I am a very firm believer that most horses in the world are grossly overfed. Horses being given full or double rations of grains and sweet feeds when they are nothing more than pasture puffs or pleasure trail horses. I honestly believe that's why colic and founder seem to be so darn common.

Truthfully, if they were my horses being moved to this new place, I would just see how they do with what is available there. Most horses do just fine on free access hay and stay at a healthy weight. If your horses don't, then you can worry about whether to grain them or what kind of grain to feed.
     
    04-18-2012, 06:18 PM
  #15
Green Broke
My horses do what I consider very light work-2-4 hours a week each. They get hay,salt w/ minerals, & I give carrots, apples, citrus skins as treats. Melons & other fruit when I have it. I usually keep some alfalfa cubes on hand & those are treats also. If I need it I have beet pulp to give if I think they are dropping some weight. They do have a shelter to stand under & it is matted there. They are seniors & have plenty of "go".
     
    04-18-2012, 06:21 PM
  #16
Green Broke
Quote:
Originally Posted by smrobs    

I am a very firm believer that most horses in the world are grossly overfed. Horses being given full or double rations of grains and sweet feeds when they are nothing more than pasture puffs or pleasure trail horses. I honestly believe that's why colic and founder seem to be so darn common.
YES!!!!
I totally agree with this!
Food does NOT equal love.

I don't mind seeing a rib, you definitely should be able to feel ribs, not fat rolls...
candandy49 and FaydesMom like this.
     
    04-19-2012, 07:19 AM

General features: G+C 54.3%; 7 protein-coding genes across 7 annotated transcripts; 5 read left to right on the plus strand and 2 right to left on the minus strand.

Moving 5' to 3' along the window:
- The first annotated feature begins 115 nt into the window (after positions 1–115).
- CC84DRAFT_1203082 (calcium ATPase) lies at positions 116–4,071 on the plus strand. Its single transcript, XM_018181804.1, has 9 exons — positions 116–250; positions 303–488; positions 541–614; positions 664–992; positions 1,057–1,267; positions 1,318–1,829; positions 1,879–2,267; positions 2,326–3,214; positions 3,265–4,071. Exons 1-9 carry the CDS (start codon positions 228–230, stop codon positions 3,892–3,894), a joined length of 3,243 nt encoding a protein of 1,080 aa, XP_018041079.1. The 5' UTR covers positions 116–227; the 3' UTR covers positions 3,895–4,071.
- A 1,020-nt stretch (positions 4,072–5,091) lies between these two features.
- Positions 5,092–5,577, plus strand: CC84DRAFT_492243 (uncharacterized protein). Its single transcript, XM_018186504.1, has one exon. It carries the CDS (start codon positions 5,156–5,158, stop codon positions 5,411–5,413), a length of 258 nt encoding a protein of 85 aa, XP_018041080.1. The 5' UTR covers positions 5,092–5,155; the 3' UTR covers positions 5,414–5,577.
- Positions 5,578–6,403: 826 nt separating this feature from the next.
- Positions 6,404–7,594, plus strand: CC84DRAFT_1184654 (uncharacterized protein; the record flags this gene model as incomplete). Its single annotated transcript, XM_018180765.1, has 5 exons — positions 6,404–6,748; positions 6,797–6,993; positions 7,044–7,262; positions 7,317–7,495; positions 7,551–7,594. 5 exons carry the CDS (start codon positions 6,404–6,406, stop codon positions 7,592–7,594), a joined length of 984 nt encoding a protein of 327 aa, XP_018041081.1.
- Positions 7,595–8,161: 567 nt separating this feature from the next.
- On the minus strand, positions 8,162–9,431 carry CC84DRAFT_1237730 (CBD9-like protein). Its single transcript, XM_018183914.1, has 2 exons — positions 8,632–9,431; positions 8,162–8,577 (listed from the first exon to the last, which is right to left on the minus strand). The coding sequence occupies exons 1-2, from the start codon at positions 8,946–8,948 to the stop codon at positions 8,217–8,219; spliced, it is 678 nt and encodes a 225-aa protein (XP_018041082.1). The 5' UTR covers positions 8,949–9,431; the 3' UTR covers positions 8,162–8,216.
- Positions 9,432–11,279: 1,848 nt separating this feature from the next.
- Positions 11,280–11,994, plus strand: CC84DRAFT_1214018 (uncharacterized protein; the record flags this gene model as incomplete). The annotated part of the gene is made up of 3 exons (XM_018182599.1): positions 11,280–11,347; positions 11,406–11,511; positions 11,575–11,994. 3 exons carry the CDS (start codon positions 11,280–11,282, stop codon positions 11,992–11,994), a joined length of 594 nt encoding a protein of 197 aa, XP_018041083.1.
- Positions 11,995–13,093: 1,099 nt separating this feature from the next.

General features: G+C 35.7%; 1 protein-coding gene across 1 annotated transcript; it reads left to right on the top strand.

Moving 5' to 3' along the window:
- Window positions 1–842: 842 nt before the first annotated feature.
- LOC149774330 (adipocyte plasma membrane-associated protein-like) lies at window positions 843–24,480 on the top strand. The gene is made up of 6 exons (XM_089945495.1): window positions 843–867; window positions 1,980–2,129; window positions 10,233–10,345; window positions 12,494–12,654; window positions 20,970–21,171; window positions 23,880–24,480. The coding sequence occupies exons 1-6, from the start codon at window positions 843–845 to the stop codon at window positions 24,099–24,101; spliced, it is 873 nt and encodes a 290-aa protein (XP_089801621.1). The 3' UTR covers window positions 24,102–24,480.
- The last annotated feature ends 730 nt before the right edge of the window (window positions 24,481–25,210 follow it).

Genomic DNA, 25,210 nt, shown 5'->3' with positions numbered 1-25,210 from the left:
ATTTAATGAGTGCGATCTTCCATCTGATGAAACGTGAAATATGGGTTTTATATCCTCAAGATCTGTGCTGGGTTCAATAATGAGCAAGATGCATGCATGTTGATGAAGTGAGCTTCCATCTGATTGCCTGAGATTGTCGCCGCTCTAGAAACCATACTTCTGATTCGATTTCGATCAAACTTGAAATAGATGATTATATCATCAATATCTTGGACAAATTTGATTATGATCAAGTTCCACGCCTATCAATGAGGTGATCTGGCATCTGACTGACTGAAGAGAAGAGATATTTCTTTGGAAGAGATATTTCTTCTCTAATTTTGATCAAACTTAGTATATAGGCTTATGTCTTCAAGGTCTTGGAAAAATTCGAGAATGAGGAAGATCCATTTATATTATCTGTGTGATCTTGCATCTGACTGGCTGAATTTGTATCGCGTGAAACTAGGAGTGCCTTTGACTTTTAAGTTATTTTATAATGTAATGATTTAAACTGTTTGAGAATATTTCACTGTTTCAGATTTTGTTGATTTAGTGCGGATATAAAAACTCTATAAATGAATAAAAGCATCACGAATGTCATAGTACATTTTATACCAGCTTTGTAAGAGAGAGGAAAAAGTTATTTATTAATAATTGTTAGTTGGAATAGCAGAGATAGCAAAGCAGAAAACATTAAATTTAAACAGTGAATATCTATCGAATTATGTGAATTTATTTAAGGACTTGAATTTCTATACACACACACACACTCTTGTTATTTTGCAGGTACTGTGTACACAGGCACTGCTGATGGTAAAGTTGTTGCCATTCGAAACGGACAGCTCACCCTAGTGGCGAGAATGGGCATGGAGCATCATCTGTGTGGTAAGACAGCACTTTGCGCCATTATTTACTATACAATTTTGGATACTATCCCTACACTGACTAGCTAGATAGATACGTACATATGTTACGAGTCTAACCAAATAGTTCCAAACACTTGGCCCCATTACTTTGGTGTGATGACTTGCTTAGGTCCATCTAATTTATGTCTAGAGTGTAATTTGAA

#17
Foal
Grain

I only have 1 horse on the beet pulp because we can see and feel the ribs. I have had him on it since Sunday and I can already see and feel a difference! My other boy is beautiful. Oh I just got the other horse on Sunday that's why he is skin and bones. As far as the crimpt oats, are those good to give in the summer? I thought you only give them in the winter to keep them warm and of course it fills them up.
     
    04-19-2012, 07:55 AM
  #18
Cat
Green Broke
For the most part my horses get hay (pasture in summer) and a mineral block. The only exception to this is my three year old who seems to be needing extra right now to maintain his weight so he gets some pelleted feed to supplement.
     
    04-19-2012, 08:00 AM
  #19
Foal
Mine just arent into hay. I had some I bought from Tractor store and none of them would eat it. I went to my friends and got some of her hay and 1 took a bite and the other guy wouldnt touch it. I know my mares will eat it because they are still at this ladys barn. LONG story. Hopefully they will be coming home today or the next few days.
     
    04-19-2012, 08:03 AM
  #20
Green Broke
We "grain" our TB because she's an hard keeper, especially through the winter. We use beet pulp, alfalfa pellets and rice bran (currently making switch to Empower Boost and really liking what I'm seeing so far) for her - twice a day.
My little paint mare is the polar opposite and we have to work to keep the weight OFF of her, so no grain for her.
I'm not a fan of graining every horse or the mindset that they "need" grain, I only add things to the diet when I see indications that they are needed.